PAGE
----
We assigned each sampled feedback submissions to at least two volunteer Wikipedians. Out of the 1200 feedback submissions, our volunteers agreed 834 times (69.3%), and disagreed by one rank 356 times (29.6%). To make sense of these disagreements, we used two aggregations strategies: best & worst

  • best: Best errs by choosing most optimistic evaluation. For example, if the two volunteers came up with "useful" and "unusable", best chooses the better rating: "useful".
  • worst: Worst errs by choosing the most pessimistic evaluation. For example, if the two volunteers came up with "useful" and "unusable", worst chooses the worse rating: "unusable".

In the results section below, we report our results using both aggregation strategies.



What proportion of feedback is useful?


In order to obtain a sample that was representative of all of the feedback in Wikipedia from our stratified sample, we resampled from each strata proportionally.

  • 1 submission: 37.90/37.90 = 100% * 300 = 300
  • 2-3 submission: 27.77/37.90 = 73.37% * 300 = ~220
  • 4-14 submissions: 24.98/37.90 = 65.91% * 300 = ~198
  • 15 or more submissions: 11.35/37.90 = 29.94% * 300 = ~90

With this resampling, we are left with 808 of the original 1200 feedback submissions. Figure 2 plots the proportion of feedback that fell into the 4 categories with 95% confidence intervals. The figure makes the skewing effect of the aggregation strategies apparent. For example, while 66% of feedback was deemed useful by at least one volunteer (best aggregation), only 39% was deemed useful by both volunteers (worst aggregation).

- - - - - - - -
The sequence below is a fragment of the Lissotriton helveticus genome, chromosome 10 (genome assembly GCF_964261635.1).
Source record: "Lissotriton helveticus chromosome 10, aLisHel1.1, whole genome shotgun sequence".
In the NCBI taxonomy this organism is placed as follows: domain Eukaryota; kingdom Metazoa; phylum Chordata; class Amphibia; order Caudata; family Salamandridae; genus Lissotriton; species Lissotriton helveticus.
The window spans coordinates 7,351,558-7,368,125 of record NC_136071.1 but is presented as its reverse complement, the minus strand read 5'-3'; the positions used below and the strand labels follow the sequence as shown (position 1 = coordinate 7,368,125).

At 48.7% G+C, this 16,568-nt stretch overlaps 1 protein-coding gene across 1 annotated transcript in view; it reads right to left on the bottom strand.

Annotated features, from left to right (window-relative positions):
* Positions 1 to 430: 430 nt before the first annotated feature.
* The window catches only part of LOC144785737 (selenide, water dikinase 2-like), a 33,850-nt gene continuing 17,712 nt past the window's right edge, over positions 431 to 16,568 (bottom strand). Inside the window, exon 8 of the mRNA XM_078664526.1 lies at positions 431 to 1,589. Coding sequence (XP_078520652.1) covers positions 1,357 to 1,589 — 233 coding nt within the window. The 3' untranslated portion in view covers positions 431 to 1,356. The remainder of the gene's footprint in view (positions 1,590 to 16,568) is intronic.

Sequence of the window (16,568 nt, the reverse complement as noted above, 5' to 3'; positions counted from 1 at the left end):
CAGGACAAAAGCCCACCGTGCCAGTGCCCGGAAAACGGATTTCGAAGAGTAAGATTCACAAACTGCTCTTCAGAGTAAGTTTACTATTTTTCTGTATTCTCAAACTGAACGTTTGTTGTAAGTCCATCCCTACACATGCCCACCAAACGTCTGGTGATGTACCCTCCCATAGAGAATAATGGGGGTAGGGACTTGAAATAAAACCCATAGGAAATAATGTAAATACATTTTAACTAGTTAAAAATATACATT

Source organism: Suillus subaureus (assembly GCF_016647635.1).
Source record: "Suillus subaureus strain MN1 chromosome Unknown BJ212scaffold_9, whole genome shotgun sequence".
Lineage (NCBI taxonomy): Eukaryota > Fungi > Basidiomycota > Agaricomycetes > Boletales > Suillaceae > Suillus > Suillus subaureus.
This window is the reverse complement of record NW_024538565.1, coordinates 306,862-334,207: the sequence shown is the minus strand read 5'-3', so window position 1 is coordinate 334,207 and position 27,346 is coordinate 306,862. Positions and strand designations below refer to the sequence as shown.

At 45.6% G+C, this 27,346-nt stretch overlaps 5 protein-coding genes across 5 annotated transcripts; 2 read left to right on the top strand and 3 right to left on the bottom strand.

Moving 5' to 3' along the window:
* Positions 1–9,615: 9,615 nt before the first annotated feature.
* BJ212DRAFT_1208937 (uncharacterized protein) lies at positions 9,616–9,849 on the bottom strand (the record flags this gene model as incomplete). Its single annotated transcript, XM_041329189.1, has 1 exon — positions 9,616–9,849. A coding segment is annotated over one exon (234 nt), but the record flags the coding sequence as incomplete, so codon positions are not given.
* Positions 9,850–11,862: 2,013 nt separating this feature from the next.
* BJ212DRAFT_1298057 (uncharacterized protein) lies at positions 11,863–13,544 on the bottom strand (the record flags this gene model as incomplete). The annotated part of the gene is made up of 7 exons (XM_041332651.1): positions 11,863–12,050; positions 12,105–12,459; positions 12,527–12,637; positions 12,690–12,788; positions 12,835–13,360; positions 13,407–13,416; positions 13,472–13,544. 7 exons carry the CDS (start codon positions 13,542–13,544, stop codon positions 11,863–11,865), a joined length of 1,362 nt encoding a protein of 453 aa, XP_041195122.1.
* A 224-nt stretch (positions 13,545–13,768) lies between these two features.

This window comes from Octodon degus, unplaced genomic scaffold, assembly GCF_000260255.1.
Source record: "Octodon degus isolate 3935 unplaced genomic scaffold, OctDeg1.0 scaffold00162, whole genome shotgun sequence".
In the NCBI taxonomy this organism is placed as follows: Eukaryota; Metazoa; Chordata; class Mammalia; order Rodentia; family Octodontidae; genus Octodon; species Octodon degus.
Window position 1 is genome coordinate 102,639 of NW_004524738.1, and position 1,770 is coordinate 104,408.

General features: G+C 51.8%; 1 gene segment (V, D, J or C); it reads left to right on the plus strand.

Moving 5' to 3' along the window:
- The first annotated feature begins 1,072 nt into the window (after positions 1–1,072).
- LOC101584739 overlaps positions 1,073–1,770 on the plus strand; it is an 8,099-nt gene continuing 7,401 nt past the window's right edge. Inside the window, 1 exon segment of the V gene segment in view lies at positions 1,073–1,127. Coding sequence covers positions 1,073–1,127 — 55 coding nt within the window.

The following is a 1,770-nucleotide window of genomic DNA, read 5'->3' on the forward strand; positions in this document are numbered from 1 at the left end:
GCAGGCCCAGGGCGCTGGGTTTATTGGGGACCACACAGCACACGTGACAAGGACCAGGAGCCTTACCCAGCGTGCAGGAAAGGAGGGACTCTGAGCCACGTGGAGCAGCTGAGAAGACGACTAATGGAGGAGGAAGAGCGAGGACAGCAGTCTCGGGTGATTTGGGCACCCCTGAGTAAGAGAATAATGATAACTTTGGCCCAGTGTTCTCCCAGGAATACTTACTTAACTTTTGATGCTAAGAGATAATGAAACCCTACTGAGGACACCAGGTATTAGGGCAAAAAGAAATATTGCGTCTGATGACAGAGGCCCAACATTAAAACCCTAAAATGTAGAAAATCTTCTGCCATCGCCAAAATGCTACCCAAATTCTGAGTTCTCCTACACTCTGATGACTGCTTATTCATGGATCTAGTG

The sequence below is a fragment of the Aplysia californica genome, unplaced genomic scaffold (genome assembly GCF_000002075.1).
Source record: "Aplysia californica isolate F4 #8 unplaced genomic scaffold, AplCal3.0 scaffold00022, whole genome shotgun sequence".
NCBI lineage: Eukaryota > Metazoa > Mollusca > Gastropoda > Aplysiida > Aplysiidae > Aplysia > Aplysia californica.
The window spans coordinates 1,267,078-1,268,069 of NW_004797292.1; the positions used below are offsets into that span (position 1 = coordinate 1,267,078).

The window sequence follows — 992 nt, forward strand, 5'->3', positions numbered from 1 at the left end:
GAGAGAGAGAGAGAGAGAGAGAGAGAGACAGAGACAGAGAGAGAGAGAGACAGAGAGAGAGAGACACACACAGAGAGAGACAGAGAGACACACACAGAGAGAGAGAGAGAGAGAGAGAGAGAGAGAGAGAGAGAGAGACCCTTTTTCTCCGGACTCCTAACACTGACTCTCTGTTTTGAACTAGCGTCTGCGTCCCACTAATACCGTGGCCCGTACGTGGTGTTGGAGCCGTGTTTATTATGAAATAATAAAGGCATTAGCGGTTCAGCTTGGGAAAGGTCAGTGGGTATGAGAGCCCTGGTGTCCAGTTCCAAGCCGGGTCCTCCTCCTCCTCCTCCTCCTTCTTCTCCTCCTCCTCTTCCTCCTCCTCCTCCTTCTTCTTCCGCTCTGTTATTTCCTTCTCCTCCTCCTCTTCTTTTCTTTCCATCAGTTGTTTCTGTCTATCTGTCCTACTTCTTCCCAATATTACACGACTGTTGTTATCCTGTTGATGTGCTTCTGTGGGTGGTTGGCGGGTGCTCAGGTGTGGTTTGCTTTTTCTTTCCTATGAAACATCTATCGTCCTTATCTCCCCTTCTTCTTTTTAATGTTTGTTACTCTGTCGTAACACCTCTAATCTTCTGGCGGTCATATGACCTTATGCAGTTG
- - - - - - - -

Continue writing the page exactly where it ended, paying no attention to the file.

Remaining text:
Figure 2. Feedback categories. The proportion of feedback is plotted by category and aggregation strategy for a resampled set of feedback. 95% confidence intervals are drawn
utility count prop
useful 530 0.66
unusable 251 0.31
inappropriate 26 0.03
oversight 1 0.00
utility count prop
useful 319 0.39
unusable 429 0.53
inappropriate 56 0.07
oversight 4 0.00

How is feedback utility affected by the article popularity?


To answer this question, we performed the same analysis as above, but compared between the strata. Figure 3 plots the proportion of useful feedback for each of the four strata of feedback rates. As predicted, the proportion of useful feedback decreases as articles increase in popularity. Using the "best" aggregation, the proportion of useful feedback decreases from 70.3% for articles that received only one feedback submission to 50.6% for articles that received more than 15 submissions.

Figure 3. Useful feedback by strata. The proportion of useful feedback is plotted for each of the four strata. 95% confidence intervals are drawn
strata count prop
1 211 0.70
2-3 188 0.63
4-14 185 0.62
15- 152 0.51
strata count prop
1 129 0.43
2-3 117 0.39
4-14 109 0.36
15- 79 0.26

Additional figures

Feedback categories by strata. The proportion of feedback is plotted by category and aggregation strategy for each of the four strata. 95% confidence intervals are drawn